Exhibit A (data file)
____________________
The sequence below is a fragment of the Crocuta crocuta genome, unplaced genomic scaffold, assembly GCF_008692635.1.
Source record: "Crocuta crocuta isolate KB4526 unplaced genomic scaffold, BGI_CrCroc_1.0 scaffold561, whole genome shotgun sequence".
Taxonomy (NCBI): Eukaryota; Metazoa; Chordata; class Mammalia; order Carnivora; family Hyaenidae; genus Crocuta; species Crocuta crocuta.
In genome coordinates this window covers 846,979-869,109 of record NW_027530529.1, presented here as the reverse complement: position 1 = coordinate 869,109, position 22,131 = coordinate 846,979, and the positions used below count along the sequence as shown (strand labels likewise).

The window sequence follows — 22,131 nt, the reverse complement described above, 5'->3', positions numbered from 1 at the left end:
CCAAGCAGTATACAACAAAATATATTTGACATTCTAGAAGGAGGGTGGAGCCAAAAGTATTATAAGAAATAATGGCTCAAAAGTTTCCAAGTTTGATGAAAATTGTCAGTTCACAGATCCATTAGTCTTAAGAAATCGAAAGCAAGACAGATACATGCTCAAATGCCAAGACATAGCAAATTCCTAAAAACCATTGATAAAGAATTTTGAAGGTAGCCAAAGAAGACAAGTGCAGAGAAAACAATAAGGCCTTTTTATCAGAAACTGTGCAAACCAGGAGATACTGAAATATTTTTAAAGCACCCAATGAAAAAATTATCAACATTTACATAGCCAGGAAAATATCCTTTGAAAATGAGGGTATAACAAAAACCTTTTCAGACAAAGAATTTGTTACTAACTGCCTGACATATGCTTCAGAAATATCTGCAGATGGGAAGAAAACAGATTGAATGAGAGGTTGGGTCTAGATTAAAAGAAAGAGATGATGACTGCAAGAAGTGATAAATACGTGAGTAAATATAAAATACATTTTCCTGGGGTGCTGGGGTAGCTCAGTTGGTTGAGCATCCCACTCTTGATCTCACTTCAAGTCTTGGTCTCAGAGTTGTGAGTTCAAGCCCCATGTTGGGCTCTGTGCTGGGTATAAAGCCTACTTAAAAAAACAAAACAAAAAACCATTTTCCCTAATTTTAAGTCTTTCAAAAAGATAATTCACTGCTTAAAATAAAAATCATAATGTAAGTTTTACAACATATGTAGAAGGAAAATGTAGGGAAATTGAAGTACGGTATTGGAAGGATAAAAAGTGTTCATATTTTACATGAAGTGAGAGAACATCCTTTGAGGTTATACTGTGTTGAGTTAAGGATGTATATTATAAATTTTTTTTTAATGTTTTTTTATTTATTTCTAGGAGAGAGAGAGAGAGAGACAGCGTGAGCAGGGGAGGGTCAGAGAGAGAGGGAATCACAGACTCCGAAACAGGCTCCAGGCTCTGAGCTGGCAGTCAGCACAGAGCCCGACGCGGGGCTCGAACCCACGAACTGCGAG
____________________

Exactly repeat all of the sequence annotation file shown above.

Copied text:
The sequence below is a fragment of the Crocuta crocuta genome, unplaced genomic scaffold, assembly GCF_008692635.1.
Source record: "Crocuta crocuta isolate KB4526 unplaced genomic scaffold, BGI_CrCroc_1.0 scaffold561, whole genome shotgun sequence".
Taxonomy (NCBI): Eukaryota; Metazoa; Chordata; class Mammalia; order Carnivora; family Hyaenidae; genus Crocuta; species Crocuta crocuta.
In genome coordinates this window covers 846,979-869,109 of record NW_027530529.1, presented here as the reverse complement: position 1 = coordinate 869,109, position 22,131 = coordinate 846,979, and the positions used below count along the sequence as shown (strand labels likewise).

The window sequence follows — 22,131 nt, the reverse complement described above, 5'->3', positions numbered from 1 at the left end:
CCAAGCAGTATACAACAAAATATATTTGACATTCTAGAAGGAGGGTGGAGCCAAAAGTATTATAAGAAATAATGGCTCAAAAGTTTCCAAGTTTGATGAAAATTGTCAGTTCACAGATCCATTAGTCTTAAGAAATCGAAAGCAAGACAGATACATGCTCAAATGCCAAGACATAGCAAATTCCTAAAAACCATTGATAAAGAATTTTGAAGGTAGCCAAAGAAGACAAGTGCAGAGAAAACAATAAGGCCTTTTTATCAGAAACTGTGCAAACCAGGAGATACTGAAATATTTTTAAAGCACCCAATGAAAAAATTATCAACATTTACATAGCCAGGAAAATATCCTTTGAAAATGAGGGTATAACAAAAACCTTTTCAGACAAAGAATTTGTTACTAACTGCCTGACATATGCTTCAGAAATATCTGCAGATGGGAAGAAAACAGATTGAATGAGAGGTTGGGTCTAGATTAAAAGAAAGAGATGATGACTGCAAGAAGTGATAAATACGTGAGTAAATATAAAATACATTTTCCTGGGGTGCTGGGGTAGCTCAGTTGGTTGAGCATCCCACTCTTGATCTCACTTCAAGTCTTGGTCTCAGAGTTGTGAGTTCAAGCCCCATGTTGGGCTCTGTGCTGGGTATAAAGCCTACTTAAAAAAACAAAACAAAAAACCATTTTCCCTAATTTTAAGTCTTTCAAAAAGATAATTCACTGCTTAAAATAAAAATCATAATGTAAGTTTTACAACATATGTAGAAGGAAAATGTAGGGAAATTGAAGTACGGTATTGGAAGGATAAAAAGTGTTCATATTTTACATGAAGTGAGAGAACATCCTTTGAGGTTATACTGTGTTGAGTTAAGGATGTATATTATAAATTTTTTTTTAATGTTTTTTTATTTATTTCTAGGAGAGAGAGAGAGAGAGACAGCGTGAGCAGGGGAGGGTCAGAGAGAGAGGGAATCACAGACTCCGAAACAGGCTCCAGGCTCTGAGCTGGCAGTCAGCACAGAGCCCGACGCGGGGCTCGAACCCACGAACTGCGAG